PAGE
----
The author uses the phrase “peculiar trades” in the third paragraph, stating, “But in the way in which this business [of pin-making] is now carried on, not only the whole work is a peculiar trade, but it is divided into a number of branches, of which the greater part are likewise peculiar trades.” This may not appear to narrow down your answer choices much at all, as “peculiar” can mean strange, weird, singular, or unique. It cannot mean “necessary,” so we can ignore that answer choice. At this point, you need to consider the context around the sentence in which the phrase is used. Before the sentence quoted earlier, the author writes, “One man draws out the wire; another straights it; a third cuts it; a fourth points it; a fifth grinds it at the top for receiving the head . . .” In doing so, he is listing out the specific, unique tasks involved in making pins on a large scale. Based on this context, we can tell that “peculiar trades” must mean “unique tasks” in the context of the passage.

Example Question #11 : Context Dependent Meaning Of Phrases Or Sentences In Social Science / History Passages

Adapted from Dangers of the Hour by Matilda Joslyn Gage (1890)

In 1889, four new States were admitted to the union, not one possessing a republican form of government as required by the Federal constitution, not one recognizing the rights of one half their citizens to self government. The defeat of woman suffrage was remarkable because in each of these four States a battle was fought in its favor by women. The new state of Washington is especially noticeable as three times under territorial laws woman had gained and used the ballot. Eighteen hundred and eighty-nine will not soon be forgotten by the friends of woman suffrage. Forty-one years after the first convention making such demand, four new States which at that period were unknown portions of the world, their very names yet to be given, if at all on geography or atlas, noted as desert lands, but now possessing tens of thousands of inhabitants, have this year come into the union denying the first principles upon which this government purports to be founded, equality of rights and self government.

We are told the country is in a dangerous condition with tens of thousands uncultured emigrants yearly pouring onto its shores. We are told our flag is hissed by anarchists who have 25,000 drilled men at their command. We are told the experiment of free government in towns and cities is a failure, but what danger from ignorant emigrants so great, what peril from anarchists so near, what experiment of free government such an utter failure as the admission of four new States largely populated by native-born American citizens, men and women of American birth, the young, the cultured, wide-awake business men and business women, under denial of the first principles of freedom?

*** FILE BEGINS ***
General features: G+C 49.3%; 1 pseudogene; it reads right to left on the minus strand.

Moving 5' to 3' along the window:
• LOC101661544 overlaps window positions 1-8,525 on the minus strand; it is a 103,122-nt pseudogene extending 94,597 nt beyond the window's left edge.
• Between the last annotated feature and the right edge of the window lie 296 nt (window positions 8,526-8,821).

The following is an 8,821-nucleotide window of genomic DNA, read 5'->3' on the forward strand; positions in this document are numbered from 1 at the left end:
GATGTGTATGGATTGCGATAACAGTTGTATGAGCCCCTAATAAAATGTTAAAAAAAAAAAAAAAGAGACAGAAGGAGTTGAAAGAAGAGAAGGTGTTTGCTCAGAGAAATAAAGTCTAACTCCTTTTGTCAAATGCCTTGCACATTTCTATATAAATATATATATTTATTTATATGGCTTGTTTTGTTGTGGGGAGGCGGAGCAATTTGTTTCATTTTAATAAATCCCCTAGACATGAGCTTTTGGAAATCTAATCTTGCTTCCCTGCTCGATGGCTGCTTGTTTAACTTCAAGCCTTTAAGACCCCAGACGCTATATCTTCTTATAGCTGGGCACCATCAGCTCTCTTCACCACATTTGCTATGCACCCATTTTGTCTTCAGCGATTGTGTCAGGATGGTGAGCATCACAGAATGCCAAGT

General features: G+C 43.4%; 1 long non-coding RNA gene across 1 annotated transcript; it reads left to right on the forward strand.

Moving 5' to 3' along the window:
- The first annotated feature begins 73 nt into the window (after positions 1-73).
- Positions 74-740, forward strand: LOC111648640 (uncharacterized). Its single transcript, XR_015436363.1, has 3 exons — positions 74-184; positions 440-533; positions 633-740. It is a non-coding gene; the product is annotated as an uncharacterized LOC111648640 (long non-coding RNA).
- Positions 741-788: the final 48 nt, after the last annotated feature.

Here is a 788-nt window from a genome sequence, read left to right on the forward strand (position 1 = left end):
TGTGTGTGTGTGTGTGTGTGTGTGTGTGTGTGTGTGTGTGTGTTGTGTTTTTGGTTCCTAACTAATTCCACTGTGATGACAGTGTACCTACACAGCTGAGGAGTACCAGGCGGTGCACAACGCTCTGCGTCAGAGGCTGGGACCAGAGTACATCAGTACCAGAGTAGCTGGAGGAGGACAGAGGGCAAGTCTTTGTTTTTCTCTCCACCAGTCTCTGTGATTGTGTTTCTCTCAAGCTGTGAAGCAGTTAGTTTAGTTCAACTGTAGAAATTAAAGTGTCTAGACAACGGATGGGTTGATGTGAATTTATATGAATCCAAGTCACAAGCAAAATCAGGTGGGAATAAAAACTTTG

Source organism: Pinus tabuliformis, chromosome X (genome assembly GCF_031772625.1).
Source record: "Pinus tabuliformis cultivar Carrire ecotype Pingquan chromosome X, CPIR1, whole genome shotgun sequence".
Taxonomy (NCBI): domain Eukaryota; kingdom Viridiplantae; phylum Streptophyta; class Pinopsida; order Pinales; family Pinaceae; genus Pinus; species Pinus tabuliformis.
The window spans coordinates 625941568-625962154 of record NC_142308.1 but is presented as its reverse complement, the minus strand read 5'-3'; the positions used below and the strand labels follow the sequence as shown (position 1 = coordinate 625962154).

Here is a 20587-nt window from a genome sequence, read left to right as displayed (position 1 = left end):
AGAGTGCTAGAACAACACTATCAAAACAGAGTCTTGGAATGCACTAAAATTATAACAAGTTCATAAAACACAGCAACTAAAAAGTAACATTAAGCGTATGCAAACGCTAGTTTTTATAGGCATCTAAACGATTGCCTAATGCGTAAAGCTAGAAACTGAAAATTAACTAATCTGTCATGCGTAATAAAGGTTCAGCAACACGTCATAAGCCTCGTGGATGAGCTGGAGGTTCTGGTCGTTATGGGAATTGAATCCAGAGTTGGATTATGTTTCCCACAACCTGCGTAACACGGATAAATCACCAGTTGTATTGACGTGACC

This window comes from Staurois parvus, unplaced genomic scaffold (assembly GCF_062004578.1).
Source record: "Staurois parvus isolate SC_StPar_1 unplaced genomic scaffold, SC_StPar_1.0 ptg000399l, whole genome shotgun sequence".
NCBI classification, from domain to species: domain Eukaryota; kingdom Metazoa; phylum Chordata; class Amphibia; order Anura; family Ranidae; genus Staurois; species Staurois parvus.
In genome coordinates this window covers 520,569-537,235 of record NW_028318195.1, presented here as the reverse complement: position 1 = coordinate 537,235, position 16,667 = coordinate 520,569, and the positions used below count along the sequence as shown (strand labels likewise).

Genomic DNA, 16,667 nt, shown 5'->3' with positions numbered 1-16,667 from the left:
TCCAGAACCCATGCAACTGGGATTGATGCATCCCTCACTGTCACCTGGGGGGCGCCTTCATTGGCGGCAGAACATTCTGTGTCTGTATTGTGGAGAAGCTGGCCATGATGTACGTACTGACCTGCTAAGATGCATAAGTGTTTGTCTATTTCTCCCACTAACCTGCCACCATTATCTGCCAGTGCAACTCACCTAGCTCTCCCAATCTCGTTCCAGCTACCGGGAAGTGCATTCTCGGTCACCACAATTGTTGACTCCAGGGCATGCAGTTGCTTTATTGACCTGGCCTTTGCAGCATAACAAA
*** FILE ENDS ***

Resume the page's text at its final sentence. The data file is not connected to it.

The danger menacing our country does not lie with the foreigners, nor the Anarchists, nor in municipal mismanagement. Free institutions are jeopardized because the country is false to its principles in the case of one-half of its citizens. But back of this falsity away down to the depths of causes deep in the hidden darkness of men's minds, must we look for the source of this perennial wrong. To a person of thought this is easily found in early religious training. Men have not yet learned to regard woman as a being of equal creation with themselves. Do not yet believe that she stands on a par with them in natural rights even to the air she breathes. In order to secure victory for woman we must unfetter the minds of men from religious bondage.

We have petitioned legislatures and congress, we have appeared before committees with the best arguments founded on justice, we have educated men politically, and yet the victory is not ours because the teachings of the church have stood in the way. Now our warfare must be upon another plan, now we must free men from that bondage of the will which is the most direful form of slavery, now we must show the falsity of that reed upon which men lean. In the old anti-slavery times men did not hesitate to call the American Church the bulwark of American slavery. In like manner to-day we shall proclaim the Church-American, English, Greek, Protestant, Catholic-to be the bulwark of woman's slavery. Man trained by the church from infancy that woman is secondary and inferior to him, made for him, to be obedient to him, the same idea permeating the Jewish and all Christian churches, all social, industrial and educational life, all civil and religious institutions, it is no subject of astonishment, if one gives a moment's thought, that woman's political enfranchisement is so long delayed.

From the context of the whole passage “one half their citizens” most likely describes __________.

Possible Answers:

men 

immigrants 

political opponents 

religious dissidents

women 

Correct answer:

women 

Explanation:

This passage focuses on the failure of the women’s suffrage movement in the four newest states to be admitted into the union, as well as in the United States as a whole. From this understanding of the primary purpose of the passage you can reasonably infer that “one half of their citizens” refers to “women.”